Mike Merlow stood at the edge of Fish Creek Pond, holding a twitching lightweight rod and reel. The fish at the end of his line rose out of the water and performed, short-dancing on its tail before plunging back into the drink with a loud "slap."
Merlow looked around nervously as his rod lurched again, forcing him to take another step closer to the pond.
"I only have 14-pound test," he said. "I don't want him to break my line."
Just then a group of anglers came into the clearing of the pond, carrying fishing gear.
"Do you need a net?" cried out one of the group, who was already reaching to get his net and heading towards Merlow.
"He's not going to hold for long," the netter said, seeing that Merlow's weighted treble hook was tearing away from the flesh where the king salmon was hooked. "Just a little closer."
Merlow made one last pull to get the fish close enough to the edge, and with one quick dip, the salmon was netted. Merlow grabbed the gills, hoisted it up and said, "Looks like about 18 pounds."
This is a typical sight at Fish Creek Pond, the small king salmon gathering point just past the Eaglecrest turn-off on North Douglas Highway.
Although king salmon fishing dropped off in the Juneau area in the past week in the open water, there are still ample opportunities to stock up in Fish Creek pond.
Alaska Fish and Game wants anglers to "harvest as many as possible" in the pond and special rules are in place to make it easier pull in some of the last spawning chinooks in the area.
Fishermen are allowed to use bait, snag, and modify lures and hooks to aid in snagging. The usual 28-inch minimum size restriction does not apply to the pond and anglers are allowed to take four kings each.
For nonresidents, king salmon caught in the pond do not count toward their total king count of three for the year. It is also important to note that these special rules only apply toward Fish Creek Pond and not the adjacent Fish Creek.
The quality of the salmon right now is hit-and-miss. Plenty of bright, chrome-colored kings can be seen constantly breaking the surface of the pond. However, hooking into one can prove to be difficult.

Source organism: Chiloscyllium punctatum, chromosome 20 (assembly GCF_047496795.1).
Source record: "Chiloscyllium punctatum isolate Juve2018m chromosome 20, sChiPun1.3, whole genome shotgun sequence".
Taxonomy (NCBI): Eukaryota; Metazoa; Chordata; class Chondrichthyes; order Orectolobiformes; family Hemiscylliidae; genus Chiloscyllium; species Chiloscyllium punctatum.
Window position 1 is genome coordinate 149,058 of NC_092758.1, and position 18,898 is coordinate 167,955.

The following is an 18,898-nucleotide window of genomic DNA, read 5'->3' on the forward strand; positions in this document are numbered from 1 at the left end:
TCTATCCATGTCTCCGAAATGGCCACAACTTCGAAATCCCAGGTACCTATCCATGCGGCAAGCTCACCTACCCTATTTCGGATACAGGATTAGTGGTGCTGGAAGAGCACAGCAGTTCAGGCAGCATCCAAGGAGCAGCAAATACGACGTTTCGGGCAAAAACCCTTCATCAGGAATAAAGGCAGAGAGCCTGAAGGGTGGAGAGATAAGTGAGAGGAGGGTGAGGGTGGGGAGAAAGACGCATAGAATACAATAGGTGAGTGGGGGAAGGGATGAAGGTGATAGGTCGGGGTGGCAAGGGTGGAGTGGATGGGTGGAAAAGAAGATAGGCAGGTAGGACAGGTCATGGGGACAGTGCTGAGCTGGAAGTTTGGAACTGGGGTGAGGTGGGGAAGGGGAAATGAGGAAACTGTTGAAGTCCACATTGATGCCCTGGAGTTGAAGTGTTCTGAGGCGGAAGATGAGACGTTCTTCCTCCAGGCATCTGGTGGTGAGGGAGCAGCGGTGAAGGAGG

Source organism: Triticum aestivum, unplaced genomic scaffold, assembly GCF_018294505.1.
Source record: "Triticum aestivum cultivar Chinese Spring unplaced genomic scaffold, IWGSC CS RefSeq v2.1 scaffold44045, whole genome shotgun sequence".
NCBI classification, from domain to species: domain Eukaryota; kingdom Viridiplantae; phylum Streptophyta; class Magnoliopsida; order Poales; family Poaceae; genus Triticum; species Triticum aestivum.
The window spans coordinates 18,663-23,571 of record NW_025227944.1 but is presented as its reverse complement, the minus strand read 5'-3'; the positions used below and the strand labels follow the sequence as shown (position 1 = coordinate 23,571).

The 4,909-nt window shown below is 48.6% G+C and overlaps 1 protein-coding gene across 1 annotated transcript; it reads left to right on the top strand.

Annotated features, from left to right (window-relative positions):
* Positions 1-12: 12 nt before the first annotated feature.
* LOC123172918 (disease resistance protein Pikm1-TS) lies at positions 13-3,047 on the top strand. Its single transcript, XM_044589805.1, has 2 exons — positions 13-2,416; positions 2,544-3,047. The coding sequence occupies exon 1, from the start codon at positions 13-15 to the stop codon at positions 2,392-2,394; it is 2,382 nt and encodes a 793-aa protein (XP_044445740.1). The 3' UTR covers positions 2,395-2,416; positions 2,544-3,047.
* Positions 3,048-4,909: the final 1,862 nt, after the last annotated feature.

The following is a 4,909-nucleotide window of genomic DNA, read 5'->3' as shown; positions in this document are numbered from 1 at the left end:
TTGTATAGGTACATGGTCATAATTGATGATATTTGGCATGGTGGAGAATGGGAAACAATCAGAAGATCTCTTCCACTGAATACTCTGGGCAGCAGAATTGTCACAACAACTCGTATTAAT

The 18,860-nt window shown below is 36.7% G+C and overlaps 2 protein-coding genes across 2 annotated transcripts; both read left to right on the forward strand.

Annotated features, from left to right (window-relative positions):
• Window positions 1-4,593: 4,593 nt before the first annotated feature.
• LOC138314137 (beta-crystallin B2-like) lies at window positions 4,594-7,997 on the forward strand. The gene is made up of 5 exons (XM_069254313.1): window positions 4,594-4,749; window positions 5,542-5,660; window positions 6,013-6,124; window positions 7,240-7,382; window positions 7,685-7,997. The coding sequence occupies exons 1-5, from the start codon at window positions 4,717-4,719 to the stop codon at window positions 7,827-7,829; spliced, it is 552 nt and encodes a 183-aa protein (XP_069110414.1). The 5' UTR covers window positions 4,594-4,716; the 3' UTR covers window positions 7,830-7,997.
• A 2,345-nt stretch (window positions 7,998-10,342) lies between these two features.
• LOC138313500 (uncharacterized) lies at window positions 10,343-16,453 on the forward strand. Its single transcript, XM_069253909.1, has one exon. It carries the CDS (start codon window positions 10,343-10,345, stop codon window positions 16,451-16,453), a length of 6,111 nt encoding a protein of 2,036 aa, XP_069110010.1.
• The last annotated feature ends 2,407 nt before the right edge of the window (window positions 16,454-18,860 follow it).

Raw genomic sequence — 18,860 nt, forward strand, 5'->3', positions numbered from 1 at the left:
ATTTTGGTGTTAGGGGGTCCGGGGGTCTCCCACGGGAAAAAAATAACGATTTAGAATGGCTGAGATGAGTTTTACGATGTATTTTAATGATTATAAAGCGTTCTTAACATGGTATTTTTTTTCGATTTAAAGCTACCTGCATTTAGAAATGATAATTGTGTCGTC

"The darker kings are still pretty good," Nick McCullogh of Washington said. "They're a lot better than cohos when they start turning color. I smoke 'em up and they're good."
Others use the easy-to-catch kings as crab bait, while some just fish for fun.
Fishing purists will argue that snagging is not "really fishing," but it does give less-experienced anglers a shot to fight a big fish without spending endless hours trolling the green sea.
"My dad is a river fishing guide in Oregon," Jake Eide said. "He'd be pretty disappointed in me if he found out I was snagging."
Eide, who works for the Coast Guard, said he started fishing with a Foxtail lure, but after seeing others hook into fish on their first cast, he switched to the weighted treble hook.
"I'm a first-time snagger," Eide said. "Usually, I fish for salmon and steelhead in Oregon."
Some suggestions for a more enjoyable time of snagging at Fish Creek pond include:
Bring bug repellent. Some of the most ferocious gnats in the area make Fish Creek pond their home.
Bring plenty of extra hooks and line. Always be prepared.
Bring a net or gaff hook. You can't always depend on others to land your fish.
Respect others, especially on crowded days. There are more than enough fish to go around. Try not to cross lines and if someone hooks into a fish, give them room to land it.
Good snagging opportunities will last for only a couple more weeks, so better get them now.
Jeff Kasper is a free-lance writer and former Empire sports reporter. He can be reached at firstname.lastname@example.org.
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